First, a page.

Analysis: the right angle

❝Differences in preference may be trivially explained if approached from the right angle.❞

TL;DR this post goes into how big the difference is for a transportation enjoyer and the car industry. The enjoyer needs only look at the benefits (and possible costs and trade-offs), while the car industry has to adapt a complete supply-chain to a shifted balance of qualities. It is fully understandable that this is easier on the enjoyer than the industry. However, it also shows how trivial it is for genuine benefits to persist once they are proved possible, and consequently hard to reject/resist, and almost impossible to deny.

In The Third Industrial Revolution, they discuss the difference in attitude towards car-ownership among younger generations. This is a problem for our economy. I want to take this problem as an example of looking at a problem from a practical point-of-view. In the post on the third industrial revolution, I mentioned a different method to identifying potentially disruptive changes using indicators. Before we go there, in the next post, this post looks into modeling societal changes through their qualitative characteristics. This model removes the “implementation details”, which are irrelevant to the typical consumer (outsider).

“We built the whole global economy in the second industrial revolution around car ownership. That’s what this was all about. You’ve thrown us a curve. You really have. Apparently you don’t want to own cars anymore. This is grandma and grandpa. They’ve got two cars sitting in the drive-way. Cleaning and waxing them every few weeks and they’re never used, or they’re at the office 90% of the day, never used. You don’t want to own cars. You want access to mobility and car-sharing networks, not ownership of cars and markets, correct? So, there’s a problem here. The problem is: for every car shared in car-sharing in the sharing economy, we’re eliminating 15 cars. This is both a problem and the opportunity.” – Jeremy Rifkin

The key subject, the surprise, here is the idea that millenials and younger generations do not want to own cars. The way it is explained, and undoubtedly the way that it is perceived by many people in the business, is that this is unimaginable. Something they could not see coming. And it is understandable. A decades-old industry, still well alive, is architected from the ground up around the idea that the car is the most-desired mode of transportation (and often status). More than just a “different idea”, it is counter-intuitive. Why would you not want to own a car, if you can?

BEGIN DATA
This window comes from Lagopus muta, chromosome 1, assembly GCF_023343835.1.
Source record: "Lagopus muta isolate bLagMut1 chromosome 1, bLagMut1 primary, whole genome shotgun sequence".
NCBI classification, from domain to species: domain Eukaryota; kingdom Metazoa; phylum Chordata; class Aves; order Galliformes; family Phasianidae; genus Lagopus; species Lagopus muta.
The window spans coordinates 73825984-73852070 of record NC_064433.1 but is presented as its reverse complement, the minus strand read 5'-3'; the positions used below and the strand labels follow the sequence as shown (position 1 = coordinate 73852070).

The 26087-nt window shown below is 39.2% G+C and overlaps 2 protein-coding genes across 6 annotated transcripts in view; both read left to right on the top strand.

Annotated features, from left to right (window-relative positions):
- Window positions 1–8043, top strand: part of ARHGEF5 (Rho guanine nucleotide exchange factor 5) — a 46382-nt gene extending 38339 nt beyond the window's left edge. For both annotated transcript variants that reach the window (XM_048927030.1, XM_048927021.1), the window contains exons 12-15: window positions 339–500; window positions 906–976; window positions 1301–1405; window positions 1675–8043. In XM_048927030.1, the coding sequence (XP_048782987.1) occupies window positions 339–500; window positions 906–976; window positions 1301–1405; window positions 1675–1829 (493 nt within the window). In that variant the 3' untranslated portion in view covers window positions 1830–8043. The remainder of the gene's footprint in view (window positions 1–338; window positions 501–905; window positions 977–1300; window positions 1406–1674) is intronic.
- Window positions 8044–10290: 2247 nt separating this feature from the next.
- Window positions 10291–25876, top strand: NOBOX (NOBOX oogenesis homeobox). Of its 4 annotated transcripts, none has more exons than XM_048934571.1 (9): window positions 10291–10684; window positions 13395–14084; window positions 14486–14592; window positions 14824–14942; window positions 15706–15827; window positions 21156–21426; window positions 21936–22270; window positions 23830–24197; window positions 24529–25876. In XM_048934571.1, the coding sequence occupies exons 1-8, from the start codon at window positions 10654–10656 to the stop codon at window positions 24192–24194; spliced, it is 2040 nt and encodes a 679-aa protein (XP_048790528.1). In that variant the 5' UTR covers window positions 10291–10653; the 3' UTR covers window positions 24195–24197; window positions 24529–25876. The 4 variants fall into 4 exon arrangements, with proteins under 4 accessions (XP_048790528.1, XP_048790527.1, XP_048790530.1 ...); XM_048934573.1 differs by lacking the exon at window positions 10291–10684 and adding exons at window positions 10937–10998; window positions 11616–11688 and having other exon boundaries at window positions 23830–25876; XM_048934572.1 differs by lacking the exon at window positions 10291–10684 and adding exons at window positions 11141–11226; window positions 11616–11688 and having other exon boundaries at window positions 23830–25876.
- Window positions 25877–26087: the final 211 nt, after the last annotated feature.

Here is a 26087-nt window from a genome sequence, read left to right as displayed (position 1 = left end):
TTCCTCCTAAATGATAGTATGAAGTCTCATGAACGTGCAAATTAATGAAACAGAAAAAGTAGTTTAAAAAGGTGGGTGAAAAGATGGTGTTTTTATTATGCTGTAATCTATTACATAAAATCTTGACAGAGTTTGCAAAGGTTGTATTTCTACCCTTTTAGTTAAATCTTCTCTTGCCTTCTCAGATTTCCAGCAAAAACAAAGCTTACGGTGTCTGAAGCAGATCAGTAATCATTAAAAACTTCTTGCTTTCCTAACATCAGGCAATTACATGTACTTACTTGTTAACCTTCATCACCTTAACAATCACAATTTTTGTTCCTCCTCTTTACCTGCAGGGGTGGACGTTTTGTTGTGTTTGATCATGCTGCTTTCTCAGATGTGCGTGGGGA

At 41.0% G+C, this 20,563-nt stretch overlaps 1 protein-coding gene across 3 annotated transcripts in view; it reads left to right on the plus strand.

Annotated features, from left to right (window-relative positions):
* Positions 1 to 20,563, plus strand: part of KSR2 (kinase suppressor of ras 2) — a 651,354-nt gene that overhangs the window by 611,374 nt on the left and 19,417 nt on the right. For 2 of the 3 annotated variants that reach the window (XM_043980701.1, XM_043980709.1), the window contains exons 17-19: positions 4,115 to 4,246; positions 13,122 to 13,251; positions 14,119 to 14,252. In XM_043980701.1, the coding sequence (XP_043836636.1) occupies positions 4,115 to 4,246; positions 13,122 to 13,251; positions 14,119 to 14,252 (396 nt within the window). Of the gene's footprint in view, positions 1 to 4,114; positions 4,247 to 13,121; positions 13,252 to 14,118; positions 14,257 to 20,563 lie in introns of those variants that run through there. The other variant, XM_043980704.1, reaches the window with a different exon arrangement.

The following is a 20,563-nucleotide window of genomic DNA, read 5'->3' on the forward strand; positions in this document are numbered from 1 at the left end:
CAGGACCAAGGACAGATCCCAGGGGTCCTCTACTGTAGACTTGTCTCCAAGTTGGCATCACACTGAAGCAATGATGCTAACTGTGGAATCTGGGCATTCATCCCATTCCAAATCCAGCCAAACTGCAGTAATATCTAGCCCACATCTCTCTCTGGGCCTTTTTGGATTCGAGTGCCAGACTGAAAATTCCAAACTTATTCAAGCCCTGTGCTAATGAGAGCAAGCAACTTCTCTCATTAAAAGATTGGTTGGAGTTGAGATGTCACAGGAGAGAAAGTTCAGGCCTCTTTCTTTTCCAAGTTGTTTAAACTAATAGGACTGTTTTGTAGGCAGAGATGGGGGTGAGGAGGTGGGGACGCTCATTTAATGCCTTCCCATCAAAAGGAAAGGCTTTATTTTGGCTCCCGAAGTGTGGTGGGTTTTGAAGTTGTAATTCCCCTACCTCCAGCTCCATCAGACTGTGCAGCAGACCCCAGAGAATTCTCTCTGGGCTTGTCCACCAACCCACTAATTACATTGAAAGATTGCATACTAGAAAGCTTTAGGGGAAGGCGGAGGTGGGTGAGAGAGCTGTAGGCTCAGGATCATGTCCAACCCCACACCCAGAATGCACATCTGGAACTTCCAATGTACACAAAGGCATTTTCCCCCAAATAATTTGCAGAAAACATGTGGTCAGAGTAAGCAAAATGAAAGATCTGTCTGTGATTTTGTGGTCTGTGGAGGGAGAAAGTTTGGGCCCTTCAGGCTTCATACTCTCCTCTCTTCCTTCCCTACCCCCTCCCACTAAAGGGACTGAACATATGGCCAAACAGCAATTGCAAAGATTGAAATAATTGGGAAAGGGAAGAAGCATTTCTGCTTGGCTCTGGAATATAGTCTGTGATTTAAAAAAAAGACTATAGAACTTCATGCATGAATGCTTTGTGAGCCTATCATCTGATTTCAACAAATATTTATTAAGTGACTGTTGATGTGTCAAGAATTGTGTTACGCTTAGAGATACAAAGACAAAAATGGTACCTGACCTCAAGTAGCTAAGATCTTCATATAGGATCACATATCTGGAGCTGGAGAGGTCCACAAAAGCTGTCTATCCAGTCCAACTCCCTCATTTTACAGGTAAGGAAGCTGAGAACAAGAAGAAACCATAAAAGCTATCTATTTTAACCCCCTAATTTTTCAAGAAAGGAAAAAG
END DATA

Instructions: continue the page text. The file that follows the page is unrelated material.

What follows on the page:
For a long time, the go-to mode of transportation for non-car-owners was (is) public transport. Depending on where you live, public transport can be more than sufficient for most needs. People who live in cities typically have several choices of public transport, giving them quite some flexibility. A car would still be nice, but comes at a price. In return, you have even more freedom. In the country-side, a car is often simply a necessity, because public transport is significantly more limited: less choices, less frequently. Therefore, a car provides (relatively) even more benefits.

Currently: car-ownership

Now, let’s look at the car industry. Note that I am not intimately familiar with the industry, but it is not hard to figure out that there is a massive supply chain of manufacturers and assemblers and anything else related to automobiles. The industry is heavily invested. Heavily invested in few business models, most notably “private car ownership”.

The use of a car and the most prevalent model car-ownership are based on a few “qualitative promises”:

These qualitative benefits are what car-owners are buying into. They are familiar with two choices: public transport and the availability of a car, offering a lot more independence. So, not suprisingly, the car offers very attractive benefits. And, not surprisingly either, an extensive industry emerges around “car-ownership”.

Next: car-sharing

And now, as mentioned above, we move towards a car-sharing economy. Suddenly, people “do not want to own cars anymore”. But, actuallly, it isn’t at all about not wanting to own cars. It’s about ownership no longer being a necessary condition, while acquiring even more qualitative benefits than with the previous model. To fully understand the extent of qualitative advantages available nowadays, it is also important to take recent IT, information handling, electronics, battery, car industry, and other developments into account. These are literally game-changing events.